Toward the end of the first “Rocky” movie, Rocky Balboa walks into his bedroom the night before his fight with Apollo Creed and admits to his girlfriend he can’t beat the heavyweight champion.
But as he lies on the bed in the dark room, Rocky says the result of the fight with Creed doesn’t matter.
“All I want to do is go the distance,” Rocky says as the camera zooms closer and closer toward his face. “And if I can go that distance...I’m going to know for the first time in my life that I wasn’t just another bum from the neighborhood.”
As Butte boxing coach Leigh-Ann Whitworth recalled this movie scene, tears welled up in her eyes.
“That’s the essence of the matches here,” Whitworth said. “It’s not about winning or losing, it’s about having the courage, discipline, and strength to make history.”
The boxing matches Whitworth referred to are set to take place Friday night in Butte at the Montana Golden Gloves boxing gym on Utah Avenue.
The reference to making history? That's because the four Butte women competing in those four Friday matches are on the first all-female fight card in Montana boxing history.
“It’s been on my mind for a few years, but this year felt like a good one to make it happen,” Whitworth said, noting that there have been all-female mixed martial arts fight cards across the state but never an all-female boxing card. “Where else should women make history than in Butte, America?”
Whitworth isn’t a boxer herself but has been coaching men and women in Butte through the Montana Golden Gloves and Pink Gloves boxing gyms for years.
Pink Gloves is just for women and is focused on fitness and empowerment, not sparring, Whitworth explained. Montana Golden Gloves is where the fighting takes place and is where Whitworth’s four female athletes will box on Friday.
One of Whitworth’s athletes is Rayelynn Brandl, 47, who started boxing at the Pink Gloves gym seven years ago. Brandl, who is the director of Butte's Clark Fork Watershed Education Program, said she joined the gym shortly after experiencing some autoimmune issues that resulted in extreme allergies and inflammation throughout her body. Her doctors told her she needed to do more physical activity, and when Whitworth caught wind of the problem, she told Brandl to come to the women’s boxing gym.
“I told her it would kill me,” Brandl said, laughing. “After the first class, I was so exhausted, but I kept coming and started feeling better.”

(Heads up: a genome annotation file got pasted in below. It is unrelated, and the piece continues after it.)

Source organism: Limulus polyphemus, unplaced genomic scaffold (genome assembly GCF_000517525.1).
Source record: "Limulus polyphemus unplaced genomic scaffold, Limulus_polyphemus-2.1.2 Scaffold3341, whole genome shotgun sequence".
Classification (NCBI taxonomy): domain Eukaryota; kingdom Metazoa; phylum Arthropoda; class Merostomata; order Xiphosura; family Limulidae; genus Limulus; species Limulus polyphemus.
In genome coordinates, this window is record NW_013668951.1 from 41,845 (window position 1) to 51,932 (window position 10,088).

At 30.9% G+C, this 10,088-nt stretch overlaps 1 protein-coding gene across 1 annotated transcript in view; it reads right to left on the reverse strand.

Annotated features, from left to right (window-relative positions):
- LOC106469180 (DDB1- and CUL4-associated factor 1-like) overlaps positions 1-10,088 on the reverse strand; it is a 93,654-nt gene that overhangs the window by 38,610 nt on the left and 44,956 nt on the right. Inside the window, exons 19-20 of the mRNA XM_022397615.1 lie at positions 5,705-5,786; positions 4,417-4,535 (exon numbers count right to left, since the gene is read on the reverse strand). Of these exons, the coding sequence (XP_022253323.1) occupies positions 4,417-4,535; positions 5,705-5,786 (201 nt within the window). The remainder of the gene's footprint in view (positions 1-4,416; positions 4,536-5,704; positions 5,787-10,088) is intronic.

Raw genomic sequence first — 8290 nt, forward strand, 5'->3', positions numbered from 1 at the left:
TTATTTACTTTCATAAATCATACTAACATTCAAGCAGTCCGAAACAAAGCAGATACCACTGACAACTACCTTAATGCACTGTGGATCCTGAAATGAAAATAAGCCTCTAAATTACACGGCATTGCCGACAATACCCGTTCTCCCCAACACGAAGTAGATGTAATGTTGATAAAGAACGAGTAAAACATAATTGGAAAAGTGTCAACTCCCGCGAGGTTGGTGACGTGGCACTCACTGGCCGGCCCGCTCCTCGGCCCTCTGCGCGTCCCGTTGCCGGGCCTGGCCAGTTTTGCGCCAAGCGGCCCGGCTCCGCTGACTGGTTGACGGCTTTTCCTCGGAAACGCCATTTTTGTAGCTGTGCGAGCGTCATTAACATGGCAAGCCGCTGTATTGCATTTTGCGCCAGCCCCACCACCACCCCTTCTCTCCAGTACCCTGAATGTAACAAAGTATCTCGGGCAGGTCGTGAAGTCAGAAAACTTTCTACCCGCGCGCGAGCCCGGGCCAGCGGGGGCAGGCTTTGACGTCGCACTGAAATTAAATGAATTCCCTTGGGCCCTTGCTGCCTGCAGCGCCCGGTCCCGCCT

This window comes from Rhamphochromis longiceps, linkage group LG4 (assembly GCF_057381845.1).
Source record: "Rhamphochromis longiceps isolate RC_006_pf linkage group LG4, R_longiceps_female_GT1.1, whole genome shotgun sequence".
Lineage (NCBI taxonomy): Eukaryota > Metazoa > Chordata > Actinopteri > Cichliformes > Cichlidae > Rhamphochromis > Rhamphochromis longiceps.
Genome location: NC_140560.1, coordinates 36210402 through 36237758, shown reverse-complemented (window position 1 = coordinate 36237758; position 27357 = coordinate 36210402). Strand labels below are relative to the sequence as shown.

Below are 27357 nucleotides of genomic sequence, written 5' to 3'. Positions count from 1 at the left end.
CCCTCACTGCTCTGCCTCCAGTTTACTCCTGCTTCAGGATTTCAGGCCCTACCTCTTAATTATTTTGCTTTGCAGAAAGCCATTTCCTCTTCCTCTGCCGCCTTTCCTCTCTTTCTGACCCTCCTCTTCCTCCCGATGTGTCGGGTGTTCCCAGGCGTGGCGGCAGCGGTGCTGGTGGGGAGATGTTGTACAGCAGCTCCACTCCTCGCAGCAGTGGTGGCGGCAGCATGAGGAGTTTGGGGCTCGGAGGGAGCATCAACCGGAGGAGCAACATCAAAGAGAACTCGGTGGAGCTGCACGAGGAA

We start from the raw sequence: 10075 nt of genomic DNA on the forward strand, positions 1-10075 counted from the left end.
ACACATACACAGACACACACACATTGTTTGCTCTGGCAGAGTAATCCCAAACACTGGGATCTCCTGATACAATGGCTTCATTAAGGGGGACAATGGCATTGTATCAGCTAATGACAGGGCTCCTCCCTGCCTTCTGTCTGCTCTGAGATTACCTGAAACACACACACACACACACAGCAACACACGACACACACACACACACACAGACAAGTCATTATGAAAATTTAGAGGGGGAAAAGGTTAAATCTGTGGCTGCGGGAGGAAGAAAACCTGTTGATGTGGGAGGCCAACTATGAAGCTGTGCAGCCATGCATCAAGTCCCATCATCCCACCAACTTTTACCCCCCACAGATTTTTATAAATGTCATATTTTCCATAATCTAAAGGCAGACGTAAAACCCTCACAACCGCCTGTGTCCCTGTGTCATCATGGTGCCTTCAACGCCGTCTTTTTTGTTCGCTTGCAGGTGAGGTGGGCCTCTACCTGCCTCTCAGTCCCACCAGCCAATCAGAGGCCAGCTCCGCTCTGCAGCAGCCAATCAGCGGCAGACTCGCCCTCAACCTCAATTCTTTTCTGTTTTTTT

Over the past seven years, Brandl has held onto that feeling, consistently going to classes at the Pink Gloves gym. It wasn’t until the summer of 2017 during Evel Knievel Days when she got the idea to take her boxing skills into the ring competitively. Three weeks later, she won her first fight.
“I worked everything I learned at Pink Gloves… My body knew what to do, and I won, even though my brain was like, ‘What am I doing here?’” Brandl said, laughing.
In December, Brandl started training for her second fight. Going into the Friday match, she said she felt accomplished and proud because the team of women set to compete has worked really hard to get there.
“It’s not about the fighting at all. That’s just the icing on the cake,” Brandl said. “It’s about this personal feeling you gain.”
For Brandl, that feeling helps her clear her mind and give her a sense of strength and resilience. For Ronnie Walker, 44, that feeling makes her feel like she can overcome anything.
Walker has been a part of the Pink Gloves gym for nearly nine years. In late November, the Walkerville native agreed to spar with some of the local women.
“I said I’d like to spar with the girls… I came into it with no intentions of fighting,” Walker said.
But those intentions changed when Walker started feeling ill. She was soon diagnosed with lupus, a long-term autoimmune disease, and shifted her outlook on boxing competitively.
“I told Leigh-Ann, ‘I think I am a fighter; it’s in my blood,’” Walker said. “Literally everything in my body is fighting right now.”